The Illustrations: Gracie swims into print

As an author, it was a wonderful privilege to have input on the illustrations and visual look of the book during every step of the publishing process. That’s rare, but one of the benefits of working with a collaborative-minded small publisher.

Illustrator Lillian Lai used Adobe Photoshop to create the colours, characters, and scenes for this book. She says: “PhotoShop is a great program, where I can paint in layers, use effects or layer textures.” The publisher laid out the book using InDesign.

Ten steps to creating visuals for a picture book

1.  Sample page illustration

Lillian Lai, selected from dozens of artists, created a sample page of the book, showing her concept of two characters. The publisher and author gave feedback regarding colors of the characters, their relative size, sense of movement, etc.

2.  Thumbnail sketches of characters

Lillian produced a series of rough sketches of the story’s three characters, trying out different facial expressions and body postures. The publisher and author provided suggestions for changes.

3. Character color test

After Lillian produced new sketches of the main characters, based on feedback from the author and publisher, she tested out some color schemes for each of them. We decided that Gracie needed more orange and that Freddie would have more of a blue tint in his fins.

4.  “Final” character test

Once Lillian received all of the comments regarding color and shading, she produced a “final” color test of each character.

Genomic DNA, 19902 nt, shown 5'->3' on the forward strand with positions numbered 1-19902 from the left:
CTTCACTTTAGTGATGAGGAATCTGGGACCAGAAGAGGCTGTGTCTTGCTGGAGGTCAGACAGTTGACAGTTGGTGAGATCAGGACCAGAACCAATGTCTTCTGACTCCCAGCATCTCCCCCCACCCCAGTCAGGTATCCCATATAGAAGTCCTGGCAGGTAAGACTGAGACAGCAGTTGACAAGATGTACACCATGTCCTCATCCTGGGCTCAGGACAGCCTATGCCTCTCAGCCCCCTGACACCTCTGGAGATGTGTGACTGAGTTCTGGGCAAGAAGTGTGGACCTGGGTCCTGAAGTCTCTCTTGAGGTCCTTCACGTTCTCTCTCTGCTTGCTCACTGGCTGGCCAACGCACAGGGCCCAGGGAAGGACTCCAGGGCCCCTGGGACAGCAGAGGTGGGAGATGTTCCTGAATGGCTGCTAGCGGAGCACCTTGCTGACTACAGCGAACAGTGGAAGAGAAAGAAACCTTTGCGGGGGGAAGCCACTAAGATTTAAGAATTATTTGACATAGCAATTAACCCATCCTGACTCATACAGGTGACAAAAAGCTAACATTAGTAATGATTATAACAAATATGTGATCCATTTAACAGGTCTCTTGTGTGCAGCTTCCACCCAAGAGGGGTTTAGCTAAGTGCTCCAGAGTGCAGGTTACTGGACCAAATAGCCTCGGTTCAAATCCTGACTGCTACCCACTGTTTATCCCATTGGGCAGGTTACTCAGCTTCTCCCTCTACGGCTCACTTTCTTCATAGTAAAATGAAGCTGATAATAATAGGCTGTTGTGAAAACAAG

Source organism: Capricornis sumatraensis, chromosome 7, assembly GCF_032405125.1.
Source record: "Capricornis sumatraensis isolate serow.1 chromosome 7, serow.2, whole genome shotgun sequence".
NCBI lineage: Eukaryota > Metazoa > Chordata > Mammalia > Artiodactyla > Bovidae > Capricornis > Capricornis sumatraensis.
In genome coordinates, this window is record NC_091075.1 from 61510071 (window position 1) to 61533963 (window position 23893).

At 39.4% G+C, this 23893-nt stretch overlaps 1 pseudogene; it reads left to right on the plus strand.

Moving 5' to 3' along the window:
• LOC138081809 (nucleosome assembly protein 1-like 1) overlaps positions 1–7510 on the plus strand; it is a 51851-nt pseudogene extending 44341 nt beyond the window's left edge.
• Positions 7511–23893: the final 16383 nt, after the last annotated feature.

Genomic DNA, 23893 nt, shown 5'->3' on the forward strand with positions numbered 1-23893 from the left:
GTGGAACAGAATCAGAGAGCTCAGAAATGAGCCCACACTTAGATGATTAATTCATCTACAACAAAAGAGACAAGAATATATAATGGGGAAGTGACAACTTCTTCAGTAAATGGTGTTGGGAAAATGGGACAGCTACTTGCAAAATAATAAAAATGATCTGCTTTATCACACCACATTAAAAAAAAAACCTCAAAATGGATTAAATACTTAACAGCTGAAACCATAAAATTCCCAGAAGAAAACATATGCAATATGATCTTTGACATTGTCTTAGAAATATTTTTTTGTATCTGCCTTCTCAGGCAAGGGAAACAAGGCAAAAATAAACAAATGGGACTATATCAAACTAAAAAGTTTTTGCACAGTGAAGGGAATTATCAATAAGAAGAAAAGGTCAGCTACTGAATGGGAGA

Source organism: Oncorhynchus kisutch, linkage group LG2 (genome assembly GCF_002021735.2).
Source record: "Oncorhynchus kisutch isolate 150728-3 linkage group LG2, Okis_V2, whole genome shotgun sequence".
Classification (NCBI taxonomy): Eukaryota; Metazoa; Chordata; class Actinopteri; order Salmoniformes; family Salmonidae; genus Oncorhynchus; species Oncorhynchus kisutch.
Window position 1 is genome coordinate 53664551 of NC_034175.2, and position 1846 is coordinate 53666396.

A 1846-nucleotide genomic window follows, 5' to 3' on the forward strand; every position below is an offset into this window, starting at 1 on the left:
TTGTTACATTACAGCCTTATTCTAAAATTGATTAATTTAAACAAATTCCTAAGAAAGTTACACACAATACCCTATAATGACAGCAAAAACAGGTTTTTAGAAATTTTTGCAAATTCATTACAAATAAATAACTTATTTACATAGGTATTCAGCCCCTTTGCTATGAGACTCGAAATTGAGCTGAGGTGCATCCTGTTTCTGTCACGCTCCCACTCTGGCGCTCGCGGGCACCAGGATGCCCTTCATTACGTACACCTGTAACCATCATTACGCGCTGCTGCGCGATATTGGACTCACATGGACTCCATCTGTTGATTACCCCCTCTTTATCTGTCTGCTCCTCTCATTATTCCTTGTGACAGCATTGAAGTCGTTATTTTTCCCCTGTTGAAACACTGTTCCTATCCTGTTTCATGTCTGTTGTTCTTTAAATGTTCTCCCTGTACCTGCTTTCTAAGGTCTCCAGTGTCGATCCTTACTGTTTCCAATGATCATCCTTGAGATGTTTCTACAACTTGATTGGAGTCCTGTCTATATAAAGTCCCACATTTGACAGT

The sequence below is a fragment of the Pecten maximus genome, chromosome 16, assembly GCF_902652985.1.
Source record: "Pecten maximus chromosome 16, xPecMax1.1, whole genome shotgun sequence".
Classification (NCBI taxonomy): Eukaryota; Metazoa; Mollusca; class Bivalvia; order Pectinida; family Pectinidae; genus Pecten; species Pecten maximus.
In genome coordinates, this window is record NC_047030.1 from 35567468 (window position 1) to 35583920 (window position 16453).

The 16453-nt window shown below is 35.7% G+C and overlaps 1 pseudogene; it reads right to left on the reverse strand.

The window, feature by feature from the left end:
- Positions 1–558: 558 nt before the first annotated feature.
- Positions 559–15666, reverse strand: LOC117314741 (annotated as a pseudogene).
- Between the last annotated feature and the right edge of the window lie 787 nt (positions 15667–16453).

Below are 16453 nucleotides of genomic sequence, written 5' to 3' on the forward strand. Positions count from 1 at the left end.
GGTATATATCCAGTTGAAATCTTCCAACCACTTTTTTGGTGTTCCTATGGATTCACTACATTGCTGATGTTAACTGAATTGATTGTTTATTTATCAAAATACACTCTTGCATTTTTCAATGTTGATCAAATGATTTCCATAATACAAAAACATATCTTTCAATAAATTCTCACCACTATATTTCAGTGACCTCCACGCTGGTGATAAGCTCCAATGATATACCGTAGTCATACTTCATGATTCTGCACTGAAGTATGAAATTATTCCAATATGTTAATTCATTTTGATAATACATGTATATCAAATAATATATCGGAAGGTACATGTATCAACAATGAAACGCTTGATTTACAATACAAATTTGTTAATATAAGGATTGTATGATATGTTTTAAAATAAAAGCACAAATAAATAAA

5. Thumbnail page sketches

Once we decided on the desired look for the characters, Lillian drew thumbnail sketches of each page, offering different angles and interpretation of the story’s backgrounds and action. Again, the publisher and author listed their preferences and offered ideas.

6. Portraying action sequences

Lillian drew more thumbnails for every page of the book, offering choices for one-page and two-page visual treatments of action scenes.

7. Adding detail to each page

After she received approval of her general page design, Lillian focused on creating details for the foregrounds and backgrounds. The publisher added text on a few pages to see how it would fit with the illustrations.

8. Adding color to each page

Once we had made final decisions regarding backgrounds and the characters’ movements, expressions, and details, Lillian added color to each page. It was exciting to see the results of so many shared emails, drawing attention to every minute aspect of the visuals, finally laid out as a complete story, in color. 

9.  Getting every element right

We spent extra time on this particular page because at first, Lillian portrayed Gracie here as calm. Yet, in the story, she was trying to force events to happen, and the author wanted Gracie to convey resistance and frustration. Lillian captured this beautifully.

9. Visualizing the  front and back covers

After seeing a few of Lillian’s sketches for the front and back cover, the publisher and author chose this treatment. Lillian then presented it in color. The publisher added text and voila, Gracie’s Got a Secret became a book.

10.  Sharing the finished product

Once the final illustrations were in place, the publisher and author reviewed the text again and again, making sure that it flowed visually with the drawings. They hunted out hyphenation, typos, and orphans (one-line words), and made sure that no words or lines were missing. They discussed indentation and the placement of certain words and text. With no more changes left, the publisher sent off a final proof to the printers. This fun and creative collaboration was ready to share with the world.

Find out more about Lillian Lai and her process of illustrating this book on her Sketch Blog.

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